The Singapore General Elections 2015 are drawing near. As a young adult in Singapore, I would like to see more opposition representation and voices in parliament.

This is because I find it hard to trust a system where so much of the power is entrusted to one party alone. In any type of situation, power corrupts.

While the first batch of PAP leaders brought us to economic success and solved several social problems, the new batch was complacent. They ended up creating many problems such as immigration; super expensive property prices; increased restrictions in private transport possession but yet a decline in public transport service and the list goes on.

Thus, I hope that we can have a multiparty state in Singapore. However, I am not too optimistic that opposition parties will do extremely well.

Here is why:

1) The Elections Department is not independent

The Elections Department is not an independent body. It is part of the executive branch under the Prime Minister of Singapore, Lee Hsien Loong.

This gives the ruling party has advantages in two ways:

Firstly, they can decide the polling districts and polling sites through electoral engineering, based on poll results in previous election. Many complain that redistricting causes competitive districts to be dismembered to ensure PAP dominance.

This re-districting process is not governed by a consistent legal framework. It is also conducted in secret, with no public input or oversight. The staff of the Electoral Boundaries Review Committee (EBRC) staff are also appointed by the Prime Minister’s office, compromising its neutrality.

Furthermore, given that the elections department is under the PAP, they can choose a favourable time for themselves to hold the General Elections. In an interview with the media in December 2014, Lee said that the PAP had been hard at work preparing for the polls, and that the elections would be called “as soon as we’re ready.”


2) The PAP has control over the People’s Association

The People’s Association is generally perceived by the public to be an affiliate of the PAP.

For those who don’t know what the People’s Association is, it basically oversees all the official “grassroots organisations”, namely the Citizens’ Consultative Committees (CCC), Community Club Management Committees (CCMC), Residents’ Committees (RC), Neighbourhood Committees (NC) and the Community Development Councils (CDC). PA also runs the National Youth Council (NYC) and the People’s Association Youth Movement (PAYM), which reach out to young people.

According to the Central Intelligence Agency (CIA), these “neighbourhood political committees” under the PA were formed in 1964 partly due to “the need for sponsorship of political activity in the centers” and “Lee Kuan Yew’s need for a personal political organization”.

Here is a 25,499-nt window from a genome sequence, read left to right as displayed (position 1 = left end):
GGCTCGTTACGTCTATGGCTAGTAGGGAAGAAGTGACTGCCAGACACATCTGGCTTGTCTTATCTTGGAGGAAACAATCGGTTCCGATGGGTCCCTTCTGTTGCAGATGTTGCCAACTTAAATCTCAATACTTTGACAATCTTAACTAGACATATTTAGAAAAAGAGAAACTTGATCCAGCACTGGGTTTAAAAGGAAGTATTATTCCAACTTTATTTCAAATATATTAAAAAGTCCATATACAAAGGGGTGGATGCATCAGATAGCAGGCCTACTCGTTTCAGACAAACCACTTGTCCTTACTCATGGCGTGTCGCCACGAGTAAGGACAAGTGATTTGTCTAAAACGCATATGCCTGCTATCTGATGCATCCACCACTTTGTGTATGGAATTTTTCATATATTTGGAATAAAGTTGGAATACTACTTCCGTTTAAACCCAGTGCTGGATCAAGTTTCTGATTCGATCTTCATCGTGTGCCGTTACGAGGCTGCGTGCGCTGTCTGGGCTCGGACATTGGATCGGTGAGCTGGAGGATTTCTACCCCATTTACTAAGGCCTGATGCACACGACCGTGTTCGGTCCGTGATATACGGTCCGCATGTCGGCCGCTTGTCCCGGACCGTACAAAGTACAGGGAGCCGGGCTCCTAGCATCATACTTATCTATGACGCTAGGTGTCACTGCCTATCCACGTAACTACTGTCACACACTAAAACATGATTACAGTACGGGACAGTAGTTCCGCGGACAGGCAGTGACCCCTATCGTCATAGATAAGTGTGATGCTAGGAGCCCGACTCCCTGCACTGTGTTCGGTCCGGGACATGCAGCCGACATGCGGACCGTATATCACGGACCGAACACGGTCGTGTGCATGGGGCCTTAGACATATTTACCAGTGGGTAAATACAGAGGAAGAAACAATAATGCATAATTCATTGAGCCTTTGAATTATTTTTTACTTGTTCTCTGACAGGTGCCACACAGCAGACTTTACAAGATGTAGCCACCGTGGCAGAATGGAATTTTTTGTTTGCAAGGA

The leader of the various committees is the “Adviser to the grassroots organisations”. This adviser is appointed by PA, presumably with the nod of its chairman, the Prime Minister.

It is the grassroots adviser who gets prominence in all activities and events organized by the official grassroots organisations. The grassroots adviser also has full access to all grassroots resources.

What is interesting is this:

In PAP wards, the elected MP serves as the grassroots adviser.

In contrast, in every ward that has ever been won by the opposition, the leader of the grassroots organisations, also known as the grassroots adviser is the PAP candidate who lost the election.

The opposition MPs are also denied access to grassroots resources and denied prominence in grassroots activities and events. For instance, WP MP Chen Show Mao was excluded from events organized by the Citizens’ Consultative Committee under the People’s Association in his own ward. If residents invite WP MPs to their event, they will not be given permission to use these public facilities under the People’s Association.

According to blogger Ng E-Jay

“This is only one example, though a very important one, of how the government effectively co-opts grassroots bodies to serve its political interests using taxpayer dollars, and denies the opposition resources that it fairly deserves to have access to.”

 

Peoples Association

People’s Association’s blatant affiliation with the PAP


What is even more interesting is that this year which is the year of the General Elections, there is a sudden 51.3 per cent jump in the PA’s expenditure estimates to more than S$1 billion for FY2015. Of course, the PAP has explained their side of the story for this interesting coincidence.

However, many doubts have been raised about this.

In the recent weeks, there have been calls for the People’s Association (PA) to be more accountable in how it uses tax payers money, and also for its role in “its service to all Singaporeans and to all elected MPs (including opposition ones).”

PA responded by conducting “internal panel investigations”. However, questions were raised about the opaque manner where no reports were made public, or details of the investigation.

The PA later also announced that it was setting up a three-person “review” committee to improve “its financial and procurement rules.” However, the three-person committee is made up of its own grassroots leaders.

Personally I think this is unfair as People’s Association is funded by taxpayers money and should remain independent, not take any sides. 

Furthermore, opposition parties are at a disadvantage as they have to rely solely on internal party resources for their election campaigns and outreach programmes, instead of tapping into public funds to fuel their political ambitions.

 

3) Special events in 2015

 

Several special events which are in PAP’s favour have took place in 2015.

Firstly, the SG50 celebrations give PAP an opportunity to highlight the policies the party has made in the past which contributed to economic success of Singapore today.

Secondly, the whole hoo-ha about Lee Kuan Yew benefits PAP immensely. In fact, the general elections are rumoured to be in mid-September which also coincides with Lee Kuan Yew’s birthday – 16 September.

Many people see him as a self-sacificial hero. Personally, I think it is a win-win relationship. Singapore has benefited from LKY’s leaders but he and his entire family has benefited from him being our first PM.

As NSF Chinton explains in his post The Intolerance of Grief